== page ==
Ancient Monuments

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Dovecote 160m north west of Coombe Place

A Scheduled Monument in Hamsey, East Sussex

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Latitude: 50.8941 / 50°53'38"N

Longitude: -0.0224 / 0°1'20"W

OS Eastings: 539174.754675

OS Northings: 112377.962093

OS Grid: TQ391123

Mapcode National: GBR KPN.TBT

Mapcode Global: FRA B6VR.129

Entry Name: Dovecote 160m north west of Coombe Place

Scheduled Date: 7 June 2000

Source: Historic England

Source ID: 1019248

English Heritage Legacy ID: 32267

County: East Sussex

Civil Parish: Hamsey

Traditional County: Sussex

Lieutenancy Area (Ceremonial County): East Sussex

Church of England Parish: Hamsey St Peter

Church of England Diocese: Chichester


The monument includes a dovecote situated within the grounds of Coombe Place
to the west of Offham village, on the northern escarpment of the Sussex Downs.
The dovecote, which is Listed Building Grade II, has been dated to the early
19th century and was built as a prominent landscape feature.
The ornate, octagonal building has a diameter of around 5m, and is constructed
of flint with dressings and quoins of red and grey brick. It is topped by a
slate roof with an octagonal wooden cupola at the apex, above the birds'
entrance. Other external architectural details include a large, blocked
imitation pointed window on each side, with one genuine opening in the south,
and a blocked quatrefoil above it.
Access for humans is through a pointed arched doorway on the north eastern
side. Arranged in tiers around the lime washed interior walls, are about 350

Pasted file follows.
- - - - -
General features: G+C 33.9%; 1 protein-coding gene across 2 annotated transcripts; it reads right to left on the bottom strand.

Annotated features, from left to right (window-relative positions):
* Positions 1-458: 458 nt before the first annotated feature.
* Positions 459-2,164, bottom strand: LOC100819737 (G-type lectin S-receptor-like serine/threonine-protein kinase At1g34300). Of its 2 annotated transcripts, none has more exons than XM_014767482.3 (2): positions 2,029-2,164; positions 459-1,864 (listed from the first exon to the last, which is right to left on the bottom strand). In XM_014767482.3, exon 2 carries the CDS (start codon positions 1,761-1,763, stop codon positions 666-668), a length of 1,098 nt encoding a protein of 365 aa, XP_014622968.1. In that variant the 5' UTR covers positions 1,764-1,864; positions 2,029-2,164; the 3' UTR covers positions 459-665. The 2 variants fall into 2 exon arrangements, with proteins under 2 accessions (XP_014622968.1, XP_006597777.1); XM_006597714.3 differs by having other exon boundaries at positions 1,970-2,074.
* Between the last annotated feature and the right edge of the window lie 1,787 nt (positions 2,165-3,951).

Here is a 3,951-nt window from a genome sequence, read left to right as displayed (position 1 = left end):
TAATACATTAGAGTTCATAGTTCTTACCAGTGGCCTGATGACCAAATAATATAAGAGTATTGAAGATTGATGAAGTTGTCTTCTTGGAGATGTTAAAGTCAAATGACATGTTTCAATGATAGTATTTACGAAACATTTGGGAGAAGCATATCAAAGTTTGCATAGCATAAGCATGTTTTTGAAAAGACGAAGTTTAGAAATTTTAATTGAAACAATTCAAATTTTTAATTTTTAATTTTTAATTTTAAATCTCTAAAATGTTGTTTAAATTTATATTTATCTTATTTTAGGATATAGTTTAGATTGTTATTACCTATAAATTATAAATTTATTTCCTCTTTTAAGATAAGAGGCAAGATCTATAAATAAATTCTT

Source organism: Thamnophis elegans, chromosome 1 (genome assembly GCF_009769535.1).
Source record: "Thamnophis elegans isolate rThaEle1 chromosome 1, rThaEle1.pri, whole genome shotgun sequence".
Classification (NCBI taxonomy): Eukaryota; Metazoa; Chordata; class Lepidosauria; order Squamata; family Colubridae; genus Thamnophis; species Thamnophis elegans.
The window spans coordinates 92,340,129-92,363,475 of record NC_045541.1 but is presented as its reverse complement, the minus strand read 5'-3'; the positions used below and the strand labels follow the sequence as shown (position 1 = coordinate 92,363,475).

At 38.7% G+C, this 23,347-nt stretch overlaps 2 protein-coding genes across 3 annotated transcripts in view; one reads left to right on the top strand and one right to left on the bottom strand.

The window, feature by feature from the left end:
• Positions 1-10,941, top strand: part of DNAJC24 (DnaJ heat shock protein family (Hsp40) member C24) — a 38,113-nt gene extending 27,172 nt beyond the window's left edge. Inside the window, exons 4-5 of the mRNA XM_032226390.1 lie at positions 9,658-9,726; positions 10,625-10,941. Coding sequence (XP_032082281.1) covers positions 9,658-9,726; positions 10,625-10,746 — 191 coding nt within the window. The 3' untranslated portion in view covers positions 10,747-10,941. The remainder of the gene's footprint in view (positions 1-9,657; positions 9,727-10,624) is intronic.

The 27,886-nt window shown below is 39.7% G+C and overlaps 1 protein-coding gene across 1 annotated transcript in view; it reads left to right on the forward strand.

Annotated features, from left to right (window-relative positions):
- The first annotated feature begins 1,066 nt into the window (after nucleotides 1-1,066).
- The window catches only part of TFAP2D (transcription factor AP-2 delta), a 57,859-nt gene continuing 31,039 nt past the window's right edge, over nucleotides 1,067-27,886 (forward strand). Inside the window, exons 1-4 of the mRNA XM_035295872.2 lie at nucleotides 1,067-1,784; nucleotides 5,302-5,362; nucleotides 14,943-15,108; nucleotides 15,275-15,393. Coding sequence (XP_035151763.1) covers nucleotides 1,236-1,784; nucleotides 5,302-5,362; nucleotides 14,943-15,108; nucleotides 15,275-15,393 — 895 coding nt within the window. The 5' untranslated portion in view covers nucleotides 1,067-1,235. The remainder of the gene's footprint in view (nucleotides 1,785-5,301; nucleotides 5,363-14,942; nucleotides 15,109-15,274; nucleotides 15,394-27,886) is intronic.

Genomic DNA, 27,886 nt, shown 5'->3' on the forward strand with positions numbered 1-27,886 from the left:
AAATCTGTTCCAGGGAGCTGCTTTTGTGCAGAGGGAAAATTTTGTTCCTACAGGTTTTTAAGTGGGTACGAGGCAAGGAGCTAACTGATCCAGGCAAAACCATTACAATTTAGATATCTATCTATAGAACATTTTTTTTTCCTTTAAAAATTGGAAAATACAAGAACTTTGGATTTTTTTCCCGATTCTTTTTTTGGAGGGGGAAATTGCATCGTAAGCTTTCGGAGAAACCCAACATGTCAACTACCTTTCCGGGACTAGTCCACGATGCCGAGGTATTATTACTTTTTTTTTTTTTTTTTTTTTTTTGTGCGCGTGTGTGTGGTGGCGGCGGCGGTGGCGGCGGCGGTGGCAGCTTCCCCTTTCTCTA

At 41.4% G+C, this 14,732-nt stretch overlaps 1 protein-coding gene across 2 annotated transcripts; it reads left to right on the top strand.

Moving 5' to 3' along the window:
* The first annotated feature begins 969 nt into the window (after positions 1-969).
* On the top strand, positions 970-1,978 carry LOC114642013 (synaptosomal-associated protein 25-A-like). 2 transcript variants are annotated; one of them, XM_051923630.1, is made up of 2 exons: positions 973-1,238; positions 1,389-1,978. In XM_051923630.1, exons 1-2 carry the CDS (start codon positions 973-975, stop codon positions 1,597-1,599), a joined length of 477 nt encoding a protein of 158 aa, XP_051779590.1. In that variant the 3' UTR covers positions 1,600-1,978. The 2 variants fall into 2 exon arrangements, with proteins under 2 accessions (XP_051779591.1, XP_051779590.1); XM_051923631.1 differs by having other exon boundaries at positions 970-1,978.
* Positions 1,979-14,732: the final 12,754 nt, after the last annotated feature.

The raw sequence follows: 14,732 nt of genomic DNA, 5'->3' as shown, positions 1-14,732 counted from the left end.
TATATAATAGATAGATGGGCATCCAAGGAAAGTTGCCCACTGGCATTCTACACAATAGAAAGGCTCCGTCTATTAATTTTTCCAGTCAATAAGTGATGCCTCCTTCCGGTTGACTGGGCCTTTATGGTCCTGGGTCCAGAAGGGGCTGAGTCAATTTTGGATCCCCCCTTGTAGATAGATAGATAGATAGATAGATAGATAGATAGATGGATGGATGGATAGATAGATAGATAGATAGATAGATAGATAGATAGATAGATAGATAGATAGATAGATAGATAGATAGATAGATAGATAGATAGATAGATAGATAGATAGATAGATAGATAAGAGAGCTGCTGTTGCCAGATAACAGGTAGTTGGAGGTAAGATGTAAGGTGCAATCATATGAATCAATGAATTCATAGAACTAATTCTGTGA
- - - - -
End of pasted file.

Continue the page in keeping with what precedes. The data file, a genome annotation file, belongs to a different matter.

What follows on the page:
chalk and brick-built, L-shaped nesting boxes. The horizontal chalk blocks,
which divide the tiers, functioned as the alighting ledges. The interior has
been partly damaged on its north western side, where some of the nesting boxes
have been lost.

The site of the monument is shown on the attached map extract.
It includes a 2 metre boundary around the archaeological features,
considered to be essential for the monument's support and preservation.

Source: Historic England

Reasons for Scheduling

Dovecotes are specialised structures designed for the breeding and keeping of
doves as a source of food and as a symbol of high social status. Most
surviving examples were built in the period between the 14th and the 17th
centuries, although both earlier and later examples are documented. They were
generally freestanding structures, square or circular in plan and normally of
brick or stone, with nesting boxes built into the internal wall. They were
frequently sited at manor houses or monasteries. Whilst a relatively common
monument class (1500 examples are estimated to survive out of an original
population of c.25,000), most will be considered to be of national interest,
although the majority will be listed rather than scheduled. They are also
generally regarded as an important component of local distinctiveness and

The dovecote 160m north west of Coombe Place is a good example of a post-
medieval, ornamental dovecote and survives well in mostly its original
condition. It incorporates high quality, unusual architectural details and
internal features, and remains an impressive feature within the surrounding

Source: Historic England


Books and journals
Law, W, 'Our Ancient Dovecotes' in Brighton and Hove Archaeologist, , Vol. 3, (1926), 128-142

Source: Historic England

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